Suburban Crisis kicks off with Suicide, which is, er, an anti-suicide song (don’t tell the Conservative-Labour-City crowd!). The song is a competent piece of traditional hard rock and heavy metal, which picks up the pace soon enough. The voice of guitarist Shaun Grant is gritty and indeed reminds one of the old Euro-metal singers. Think of him as the love child of Lemmy and Udo. Presumably, he is prettier than that imagery suggests, although it is noted that the band’s impressive booklet omits a band photograph. Ten Years From Now starts without pause after Suicide. It is heavier and a good example of vintage UK bash metal. The downer of a lyrics are cool and welcome. Dark December is a catchy number that begins with acoustic guitars and tasteful leads. The long alliterative lines accompany the sadness in the leads and the vocals. The singer puts a lot of emotion into it, which is scarce nowadays. Dark December is a simple and impressive song. The title track is so Thin that one feels Lizzy. The heavy riff, the serious topic, gritty vocals and stirring bass all add up in the right places. Faithless One is different. It is commercialized and 'American' sounding. The lyrics, ironically, are either the band’s best or least subtle depending on how one looks at it. The band is getting older, but is not letting go of its faculties obviously. Rebel Eye sounds like something Udo would be up to circa 1981. The Iron Maiden-ish bass guitar work comes on the heels of a vintage NWOBHM riff. This one reminds one of bands like Killer, Faithful Breath and the ilk. Skipping a track, the album ends with Eight Below, which sounds as if its vocals were processed. The solo and the lyrics are well laudable once again.
This album is the ideal anthology/compilation/legacy. The music, vocals, production and artwork has come together very well. Ergo, the band should be strong and hang it up right now. It will never match this. Not having heard the originals, it is difficult to compare which is just as well. Nine out of ten bands never match their earlier achievements or originals. As is, Suburban Crisis has several impressive songs, heaviness, a few things to say inclusive of its moods and tempos and a better and organic sound and illustrious package than most other 'name' albums coming out this year or next. - Ali “The Metallian”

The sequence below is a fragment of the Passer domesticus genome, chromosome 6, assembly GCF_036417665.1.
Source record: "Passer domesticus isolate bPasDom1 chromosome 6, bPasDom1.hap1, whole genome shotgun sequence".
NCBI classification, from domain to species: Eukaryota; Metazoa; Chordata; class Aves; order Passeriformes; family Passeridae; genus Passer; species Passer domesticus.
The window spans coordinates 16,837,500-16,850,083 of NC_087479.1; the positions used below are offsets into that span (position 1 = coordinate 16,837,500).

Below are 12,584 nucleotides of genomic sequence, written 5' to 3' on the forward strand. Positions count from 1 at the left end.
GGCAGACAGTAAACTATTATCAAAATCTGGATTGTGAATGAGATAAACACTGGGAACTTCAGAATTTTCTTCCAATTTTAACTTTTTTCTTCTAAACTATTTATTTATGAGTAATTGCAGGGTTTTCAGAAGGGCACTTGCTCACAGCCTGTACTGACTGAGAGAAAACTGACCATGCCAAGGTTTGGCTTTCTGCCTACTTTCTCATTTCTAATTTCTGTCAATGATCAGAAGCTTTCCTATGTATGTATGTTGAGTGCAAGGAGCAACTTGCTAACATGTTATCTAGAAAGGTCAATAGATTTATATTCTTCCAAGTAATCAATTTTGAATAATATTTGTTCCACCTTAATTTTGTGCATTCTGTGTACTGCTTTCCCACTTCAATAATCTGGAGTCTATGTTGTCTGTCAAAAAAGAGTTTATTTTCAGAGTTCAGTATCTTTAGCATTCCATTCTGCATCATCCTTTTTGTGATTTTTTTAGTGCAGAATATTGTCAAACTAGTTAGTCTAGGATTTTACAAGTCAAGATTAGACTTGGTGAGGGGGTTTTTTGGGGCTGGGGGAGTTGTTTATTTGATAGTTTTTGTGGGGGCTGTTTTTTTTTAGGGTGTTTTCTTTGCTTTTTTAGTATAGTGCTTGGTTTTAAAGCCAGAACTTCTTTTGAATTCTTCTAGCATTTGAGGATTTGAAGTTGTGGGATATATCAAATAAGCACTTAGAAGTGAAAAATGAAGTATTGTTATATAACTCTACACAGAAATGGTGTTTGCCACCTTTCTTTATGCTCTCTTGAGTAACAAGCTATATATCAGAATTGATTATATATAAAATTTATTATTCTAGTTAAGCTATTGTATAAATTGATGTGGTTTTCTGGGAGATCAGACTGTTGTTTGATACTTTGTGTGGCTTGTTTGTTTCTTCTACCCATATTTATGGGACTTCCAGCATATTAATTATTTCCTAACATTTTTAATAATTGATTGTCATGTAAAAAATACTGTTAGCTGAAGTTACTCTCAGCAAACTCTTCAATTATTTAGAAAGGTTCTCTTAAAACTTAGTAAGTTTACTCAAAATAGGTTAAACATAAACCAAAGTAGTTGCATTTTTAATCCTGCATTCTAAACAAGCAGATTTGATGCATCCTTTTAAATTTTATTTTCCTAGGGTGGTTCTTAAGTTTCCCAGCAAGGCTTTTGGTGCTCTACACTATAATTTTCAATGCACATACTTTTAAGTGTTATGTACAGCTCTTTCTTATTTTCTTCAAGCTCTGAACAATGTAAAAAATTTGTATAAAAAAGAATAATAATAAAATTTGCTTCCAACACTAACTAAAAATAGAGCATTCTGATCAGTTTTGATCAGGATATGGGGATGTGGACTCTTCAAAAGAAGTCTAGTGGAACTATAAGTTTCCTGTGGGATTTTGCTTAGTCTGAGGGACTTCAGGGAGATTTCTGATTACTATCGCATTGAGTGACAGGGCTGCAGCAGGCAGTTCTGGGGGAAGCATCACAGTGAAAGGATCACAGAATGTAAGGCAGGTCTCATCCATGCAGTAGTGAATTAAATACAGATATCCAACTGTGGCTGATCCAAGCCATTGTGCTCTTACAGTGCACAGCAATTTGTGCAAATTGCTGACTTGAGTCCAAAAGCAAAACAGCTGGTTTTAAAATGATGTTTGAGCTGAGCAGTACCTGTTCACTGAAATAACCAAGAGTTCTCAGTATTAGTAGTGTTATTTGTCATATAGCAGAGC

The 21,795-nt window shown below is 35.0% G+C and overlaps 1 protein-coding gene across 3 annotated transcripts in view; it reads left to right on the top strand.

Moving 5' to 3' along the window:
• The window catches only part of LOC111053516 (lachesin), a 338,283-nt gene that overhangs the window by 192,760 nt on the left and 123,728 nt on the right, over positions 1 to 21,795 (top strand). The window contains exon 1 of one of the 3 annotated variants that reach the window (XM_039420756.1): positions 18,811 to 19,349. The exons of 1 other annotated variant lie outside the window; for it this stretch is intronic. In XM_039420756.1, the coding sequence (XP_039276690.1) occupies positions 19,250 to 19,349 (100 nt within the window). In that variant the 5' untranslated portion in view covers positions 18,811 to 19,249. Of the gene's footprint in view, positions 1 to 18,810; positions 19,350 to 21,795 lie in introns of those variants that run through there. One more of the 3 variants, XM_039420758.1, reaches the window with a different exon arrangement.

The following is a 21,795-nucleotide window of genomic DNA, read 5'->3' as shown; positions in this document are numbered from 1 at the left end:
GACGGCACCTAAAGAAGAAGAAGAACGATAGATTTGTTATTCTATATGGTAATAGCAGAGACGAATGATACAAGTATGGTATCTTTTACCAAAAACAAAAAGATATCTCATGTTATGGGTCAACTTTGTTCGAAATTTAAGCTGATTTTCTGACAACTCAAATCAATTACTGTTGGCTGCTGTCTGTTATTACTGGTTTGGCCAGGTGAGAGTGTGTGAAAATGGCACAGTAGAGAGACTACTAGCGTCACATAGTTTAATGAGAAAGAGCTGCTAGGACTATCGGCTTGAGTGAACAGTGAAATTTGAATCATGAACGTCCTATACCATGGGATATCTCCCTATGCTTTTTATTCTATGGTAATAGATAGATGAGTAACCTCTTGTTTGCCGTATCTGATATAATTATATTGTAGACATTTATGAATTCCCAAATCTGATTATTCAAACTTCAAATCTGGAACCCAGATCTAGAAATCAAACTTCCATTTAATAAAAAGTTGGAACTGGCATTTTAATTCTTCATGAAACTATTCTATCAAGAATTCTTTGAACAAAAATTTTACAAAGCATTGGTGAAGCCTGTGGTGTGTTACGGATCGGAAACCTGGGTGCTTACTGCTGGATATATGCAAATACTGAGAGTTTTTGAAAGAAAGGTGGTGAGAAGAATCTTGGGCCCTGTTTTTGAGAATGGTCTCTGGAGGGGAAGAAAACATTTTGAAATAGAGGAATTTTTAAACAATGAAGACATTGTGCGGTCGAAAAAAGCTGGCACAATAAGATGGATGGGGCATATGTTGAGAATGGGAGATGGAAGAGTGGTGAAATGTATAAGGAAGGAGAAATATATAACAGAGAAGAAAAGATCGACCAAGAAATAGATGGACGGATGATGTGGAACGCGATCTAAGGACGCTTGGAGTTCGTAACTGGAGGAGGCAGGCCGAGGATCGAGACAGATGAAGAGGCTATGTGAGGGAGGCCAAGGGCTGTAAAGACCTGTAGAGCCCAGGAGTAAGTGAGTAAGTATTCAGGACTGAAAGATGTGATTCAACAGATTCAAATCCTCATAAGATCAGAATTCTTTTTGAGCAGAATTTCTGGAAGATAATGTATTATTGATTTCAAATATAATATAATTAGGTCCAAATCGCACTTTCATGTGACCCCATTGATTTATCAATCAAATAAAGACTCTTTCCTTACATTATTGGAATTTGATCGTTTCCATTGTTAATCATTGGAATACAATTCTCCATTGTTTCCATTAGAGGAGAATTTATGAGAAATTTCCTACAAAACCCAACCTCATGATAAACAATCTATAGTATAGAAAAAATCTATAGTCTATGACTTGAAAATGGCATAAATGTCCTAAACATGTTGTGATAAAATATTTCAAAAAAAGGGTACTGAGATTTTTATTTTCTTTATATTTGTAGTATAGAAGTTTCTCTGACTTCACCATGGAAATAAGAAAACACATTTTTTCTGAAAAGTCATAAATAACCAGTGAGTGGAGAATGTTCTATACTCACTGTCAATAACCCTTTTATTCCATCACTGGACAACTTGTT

Tim Batkin is the drummer of NWOBHM band Cynic, a band that has just compiled its vintage material into one disc. Said album, Suburban Crisis, not only harkens back to a time when music contained music and depth, but is also the odd rarity rearing its head for the collector. Scattering the sands of time, Ali “The Metallian” meets with Tim, who along with singer and guitarist Shaun Grant, bassist Gary Curtiss and second guitarist Dom Heptinstall, are re-introducing us to the Cynic. - 18.10.2009

METALLIAN: Where did the name Cynic come from?
BATKIN: We all have a pretty dry sense of humour, and love to take things not too seriously. Dom especially”¦ I remember one band telling Dom that their drummer had a drum riser and he replied, dry as ever, “pity you don’t have an IQ riser” . Later, after Barry (Pedlingham) had left Cynic (UK) to work with Tyga Myra, he adopted a stage name, Randy Lingham, again Dom stepped in with, “good job he didn’t change his surname to Bastard” .